By Margery Weinstein
When Cox Enterprise’s Cox Leadership Program (CLP) needed an action-learning simulation to support its curriculum, the company turned to PressTime, a computer-driven behavioral simulation created and distributed by Discovery Learning. After observing the simulation at a company in Canada, Susan Edwards, Cox’s business effectiveness and executive development consultant, decided it met the leadership program’s learning objectives.
“We were looking for an active learning experience that would require participants to build skills and knowledge in planning, strategy execution, decision-making, collaboration, and feedback,” says Edwards. “We wanted a strong business focus, but we also wanted an emphasis on people capability and engagement. This simulation appeared to do exactly that.”
PressTime is designed to simulate situations that compel participants to make the fast-paced and diverse decisions that project managers and team members have to make every day. “Basically, the simulation has the group running the development arm of a company,” says Lance Rigdon, CLP participant and senior director of technology at Manheim Digital, a subsidiary of Manheim owned by Cox. According to Rigdon, the company in the simulation makes typographic materials, and although it’s been successful, technology changes are forcing the company to make changes.
“The company’s primary product, while good, now is dated,” explains Rigdon. “To keep the company competitive, we had to figure out which of several new products to invest in, and then deploy a new product that will satisfy the needs of our customers.”
Rigdon explained that CLP participants all got to play different roles in the simulation—scientists, marketing, HR, planning, production, and finance. He chose the role of marketing representative to get out of his normal role. “I got to be the voice of the customer in our simulation and would get notes from time to time from Sales and others in the organization urging us to go faster, or driving us in terms of product features,” says Rigdon. “It was my responsibility to ensure the team didn’t lose sight of the important features our product needed to support. It was a great opportunity to see some of what goes into other roles in the company. The simulation is realistic, and you get to see the impact of your decisions almost immediately.”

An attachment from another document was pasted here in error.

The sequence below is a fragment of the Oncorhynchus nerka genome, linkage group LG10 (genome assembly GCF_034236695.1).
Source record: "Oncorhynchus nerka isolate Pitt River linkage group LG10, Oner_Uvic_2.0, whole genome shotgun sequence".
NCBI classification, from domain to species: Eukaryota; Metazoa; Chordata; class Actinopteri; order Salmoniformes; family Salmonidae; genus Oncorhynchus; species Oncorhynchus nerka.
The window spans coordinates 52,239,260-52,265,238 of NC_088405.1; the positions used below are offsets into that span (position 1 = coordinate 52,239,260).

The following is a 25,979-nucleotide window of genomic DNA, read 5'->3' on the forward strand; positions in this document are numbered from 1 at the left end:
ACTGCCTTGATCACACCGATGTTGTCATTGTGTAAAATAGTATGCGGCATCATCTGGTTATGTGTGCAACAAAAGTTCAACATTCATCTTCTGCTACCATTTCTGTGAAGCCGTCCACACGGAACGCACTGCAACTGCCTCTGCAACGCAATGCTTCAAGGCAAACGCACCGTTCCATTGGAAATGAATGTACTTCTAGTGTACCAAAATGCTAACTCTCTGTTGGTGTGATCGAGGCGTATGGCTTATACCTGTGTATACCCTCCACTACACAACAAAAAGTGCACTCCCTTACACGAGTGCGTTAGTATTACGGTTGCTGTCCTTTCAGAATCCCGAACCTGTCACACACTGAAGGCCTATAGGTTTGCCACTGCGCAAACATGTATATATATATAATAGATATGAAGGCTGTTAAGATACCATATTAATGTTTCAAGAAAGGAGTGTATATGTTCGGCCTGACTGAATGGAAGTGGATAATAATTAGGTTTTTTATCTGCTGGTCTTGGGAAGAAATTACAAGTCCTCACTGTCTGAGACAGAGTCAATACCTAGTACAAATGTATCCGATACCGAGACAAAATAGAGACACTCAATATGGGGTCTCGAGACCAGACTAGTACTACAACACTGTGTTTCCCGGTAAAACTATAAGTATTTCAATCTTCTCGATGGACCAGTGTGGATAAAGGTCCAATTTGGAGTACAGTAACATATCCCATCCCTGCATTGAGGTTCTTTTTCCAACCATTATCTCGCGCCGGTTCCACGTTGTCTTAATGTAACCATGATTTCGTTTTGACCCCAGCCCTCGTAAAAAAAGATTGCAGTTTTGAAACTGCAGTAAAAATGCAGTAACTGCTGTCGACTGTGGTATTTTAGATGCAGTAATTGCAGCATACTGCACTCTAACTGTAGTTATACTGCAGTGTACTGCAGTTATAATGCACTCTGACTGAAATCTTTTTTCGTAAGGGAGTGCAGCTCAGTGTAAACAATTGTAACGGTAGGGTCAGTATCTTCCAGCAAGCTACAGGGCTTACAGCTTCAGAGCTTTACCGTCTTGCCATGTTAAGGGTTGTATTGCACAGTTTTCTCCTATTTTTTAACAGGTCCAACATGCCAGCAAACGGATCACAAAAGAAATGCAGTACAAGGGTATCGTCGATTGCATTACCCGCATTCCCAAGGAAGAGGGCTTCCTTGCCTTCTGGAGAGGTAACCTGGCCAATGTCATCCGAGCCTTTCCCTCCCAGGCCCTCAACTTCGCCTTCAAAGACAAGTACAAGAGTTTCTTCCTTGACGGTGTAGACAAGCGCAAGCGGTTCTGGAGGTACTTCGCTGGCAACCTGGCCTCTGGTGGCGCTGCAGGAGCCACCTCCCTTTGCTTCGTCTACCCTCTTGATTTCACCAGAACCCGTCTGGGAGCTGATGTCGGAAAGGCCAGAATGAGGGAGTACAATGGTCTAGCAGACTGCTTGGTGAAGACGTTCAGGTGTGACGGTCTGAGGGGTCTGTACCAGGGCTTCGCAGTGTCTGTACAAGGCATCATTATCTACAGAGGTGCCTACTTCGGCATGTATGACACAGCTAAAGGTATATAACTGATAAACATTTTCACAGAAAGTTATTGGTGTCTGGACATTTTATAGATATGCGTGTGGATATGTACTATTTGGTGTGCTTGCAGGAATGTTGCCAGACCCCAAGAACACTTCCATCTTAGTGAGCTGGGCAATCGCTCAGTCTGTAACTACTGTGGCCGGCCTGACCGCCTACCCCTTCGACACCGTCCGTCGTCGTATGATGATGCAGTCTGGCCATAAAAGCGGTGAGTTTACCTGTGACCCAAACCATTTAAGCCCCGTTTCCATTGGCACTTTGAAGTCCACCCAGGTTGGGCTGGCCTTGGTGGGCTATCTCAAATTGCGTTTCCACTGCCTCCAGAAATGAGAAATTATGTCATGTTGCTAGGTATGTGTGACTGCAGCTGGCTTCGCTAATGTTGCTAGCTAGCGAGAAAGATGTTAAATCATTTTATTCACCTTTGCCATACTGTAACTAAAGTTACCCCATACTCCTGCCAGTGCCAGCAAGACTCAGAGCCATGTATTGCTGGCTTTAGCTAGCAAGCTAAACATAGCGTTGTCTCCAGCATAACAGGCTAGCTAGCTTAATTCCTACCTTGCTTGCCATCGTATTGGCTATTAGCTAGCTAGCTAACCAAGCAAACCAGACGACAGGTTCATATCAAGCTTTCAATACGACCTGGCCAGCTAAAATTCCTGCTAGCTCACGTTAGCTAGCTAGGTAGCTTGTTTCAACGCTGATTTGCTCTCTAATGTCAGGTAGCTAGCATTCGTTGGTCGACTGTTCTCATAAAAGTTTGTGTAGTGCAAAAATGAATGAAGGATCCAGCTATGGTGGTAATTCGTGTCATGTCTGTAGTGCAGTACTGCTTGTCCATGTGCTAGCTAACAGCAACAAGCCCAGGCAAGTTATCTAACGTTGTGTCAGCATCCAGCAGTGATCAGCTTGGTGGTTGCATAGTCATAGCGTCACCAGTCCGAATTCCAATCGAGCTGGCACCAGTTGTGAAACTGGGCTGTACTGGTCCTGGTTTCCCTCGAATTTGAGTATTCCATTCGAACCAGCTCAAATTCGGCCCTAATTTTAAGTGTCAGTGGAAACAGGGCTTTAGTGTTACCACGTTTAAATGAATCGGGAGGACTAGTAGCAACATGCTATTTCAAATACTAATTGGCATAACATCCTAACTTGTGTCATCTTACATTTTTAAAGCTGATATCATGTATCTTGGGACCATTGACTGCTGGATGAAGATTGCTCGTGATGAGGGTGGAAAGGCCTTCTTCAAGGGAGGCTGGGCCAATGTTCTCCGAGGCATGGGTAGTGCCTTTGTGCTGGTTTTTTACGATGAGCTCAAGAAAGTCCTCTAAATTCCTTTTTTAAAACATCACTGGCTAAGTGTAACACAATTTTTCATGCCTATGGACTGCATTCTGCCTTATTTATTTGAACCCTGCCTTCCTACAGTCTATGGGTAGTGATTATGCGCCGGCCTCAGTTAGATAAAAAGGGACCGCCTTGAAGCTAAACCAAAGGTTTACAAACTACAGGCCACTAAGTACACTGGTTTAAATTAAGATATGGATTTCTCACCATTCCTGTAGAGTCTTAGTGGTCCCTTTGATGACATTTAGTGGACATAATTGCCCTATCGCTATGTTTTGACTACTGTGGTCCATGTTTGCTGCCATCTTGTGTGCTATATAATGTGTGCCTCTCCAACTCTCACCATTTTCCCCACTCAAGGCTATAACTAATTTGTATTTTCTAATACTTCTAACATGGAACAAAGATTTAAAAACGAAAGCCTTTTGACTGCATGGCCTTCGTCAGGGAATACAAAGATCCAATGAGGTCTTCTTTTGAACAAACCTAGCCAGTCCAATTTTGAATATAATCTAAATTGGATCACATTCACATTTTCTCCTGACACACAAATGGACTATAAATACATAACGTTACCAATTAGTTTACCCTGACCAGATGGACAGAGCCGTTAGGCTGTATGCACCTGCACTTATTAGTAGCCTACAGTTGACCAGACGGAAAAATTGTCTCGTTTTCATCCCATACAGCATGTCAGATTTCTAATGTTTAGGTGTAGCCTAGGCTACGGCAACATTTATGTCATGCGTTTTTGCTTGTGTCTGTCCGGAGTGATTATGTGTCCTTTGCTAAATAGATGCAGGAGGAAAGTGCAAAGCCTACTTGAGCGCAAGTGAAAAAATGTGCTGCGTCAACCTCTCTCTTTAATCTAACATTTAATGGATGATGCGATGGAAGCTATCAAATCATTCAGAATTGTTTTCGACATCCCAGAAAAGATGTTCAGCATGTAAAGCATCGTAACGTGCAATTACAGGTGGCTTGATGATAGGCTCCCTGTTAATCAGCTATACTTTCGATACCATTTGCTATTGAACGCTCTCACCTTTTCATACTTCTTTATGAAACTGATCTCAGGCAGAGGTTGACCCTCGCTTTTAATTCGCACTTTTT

Edwards says the simulation achieved what the company hoped for by teaching participants how to think strategically. “The simulation provided valuable lessons about specificity, or lack thereof, in strategy and the implications for execution,” says Edwards. “They got to experience the realities of starting out with agreement on a solid strategy and then see what happens when everyone becomes distracted by day-to-day urgencies.”
This gave them plenty to discuss during the debriefing about individual behaviors and group dynamics, says Edwards. “The experience provided valuable knowledge and practice in all the areas targeted, which were feedback, collaboration, decision-making, planning, and strategy execution,” she says.
According to program evaluations, the learning was seen as valuable by the executives, many of whom reported that the PressTime simulation provided the most valuable learning from the entire week-long CLP experience.
As evidence, Edwards shares some verbatim comments from participant evaluation sheets in response to the question, “What component this week provided the most valuable learning?”